That’s not to say she wasn’t geographically impaired.  When she first got her license she only knew how to get to places from our house.  Home to school – check.  Home to work –check.  School to work – nope, had to drive home first.  As a daD you just have to let some things go.  She called, frantic one night, she was driving and didn’t know where she was.  It was foggy.  I hopped in the car and drove to find her.  Down the street.  Blocks from our house.  Showing up and being there – my ongoing advice as I repeat myself.

Blogging.  I told Danielle that she needed to start a blog.  “What’s a blog”?  Right, exactly my point.  Get out there and be first.  You have to DO, you can’t just talk about it.  Ideas are meaningless.  I am sure this all sounds familiar.  Now look, she has a fantastic blog.  She did it.  She had to DO.

Marriage.  Danielle got married last summer.  I had to give her away.  I cried.  Noah is a great guy.  Bright and a hard worker and most certainly a geek.   Geeks are cool.   Best I can tell she married her father.  Daughter’s do that.

Wait, it’s Father’s day.  Shouldn’t I be getting a break?  Shouldn’t someone bring me my coffee and my paper.  Being a father isn’t any of those things – it’s the reward of raising children and leaving a lasting legacy that lives on.  I am lucky.

Danielle’s daD

Adam is Vice President of Sales for a home health care software company and a professor of Business and Entrepreneurship. More importantly, he is a husband to Debbie, (Danielle's mother), and a father to Danielle and her brother, Jordan. He lives in Pennsylvania with Debbie, Jordan (now that he is doing rotations), their dog, Chase, and cat, Lucky. You can contact Adam via email.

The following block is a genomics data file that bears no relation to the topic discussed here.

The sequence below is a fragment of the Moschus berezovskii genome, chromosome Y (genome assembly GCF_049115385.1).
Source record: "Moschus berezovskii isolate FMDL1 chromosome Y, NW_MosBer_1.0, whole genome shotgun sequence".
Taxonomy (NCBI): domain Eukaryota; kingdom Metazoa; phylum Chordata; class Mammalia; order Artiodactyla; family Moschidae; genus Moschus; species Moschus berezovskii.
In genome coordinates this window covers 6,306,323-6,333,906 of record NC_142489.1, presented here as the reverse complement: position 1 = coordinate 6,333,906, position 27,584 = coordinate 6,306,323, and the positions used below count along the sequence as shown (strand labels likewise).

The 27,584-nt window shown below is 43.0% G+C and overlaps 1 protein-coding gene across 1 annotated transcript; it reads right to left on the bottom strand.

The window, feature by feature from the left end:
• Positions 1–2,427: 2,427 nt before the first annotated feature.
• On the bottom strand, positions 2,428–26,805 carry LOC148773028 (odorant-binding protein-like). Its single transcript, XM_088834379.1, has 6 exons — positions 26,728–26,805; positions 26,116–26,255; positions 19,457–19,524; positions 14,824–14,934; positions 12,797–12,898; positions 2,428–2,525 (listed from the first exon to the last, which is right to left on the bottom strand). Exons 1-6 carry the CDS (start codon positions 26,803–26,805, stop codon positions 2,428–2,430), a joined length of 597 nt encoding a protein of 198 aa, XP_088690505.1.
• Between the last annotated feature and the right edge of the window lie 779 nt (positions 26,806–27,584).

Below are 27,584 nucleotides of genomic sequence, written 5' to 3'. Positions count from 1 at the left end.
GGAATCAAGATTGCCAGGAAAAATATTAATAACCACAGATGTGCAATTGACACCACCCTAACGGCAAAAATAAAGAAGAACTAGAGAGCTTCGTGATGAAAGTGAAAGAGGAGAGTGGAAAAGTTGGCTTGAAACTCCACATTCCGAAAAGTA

I hope you enjoy this father's day guest blog post from my daD as much as I did. 

My dad has always given me love and support in every aspect of my life. He has taught me more than he will ever know and has helped me to thrive as a person and a professional. I don't think I will ever be able to thank him or my mother for all they have done for me. I celebrate him today for Father's Day, but I hope he knows how much I appreciate his love and support everyday. And what can I say... I will always be daddy's girl. 

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Danielle is a K-12 Certified School Counselor, Nationally Certified Counselor, and blogger at School Counselor Blog, a place where school counselors share innovative ideas, creative lesson plans, and quality resources.  Contact Danielle via email, follow her on twitter, and become a fan of the School Counselor Blog Facebook Page.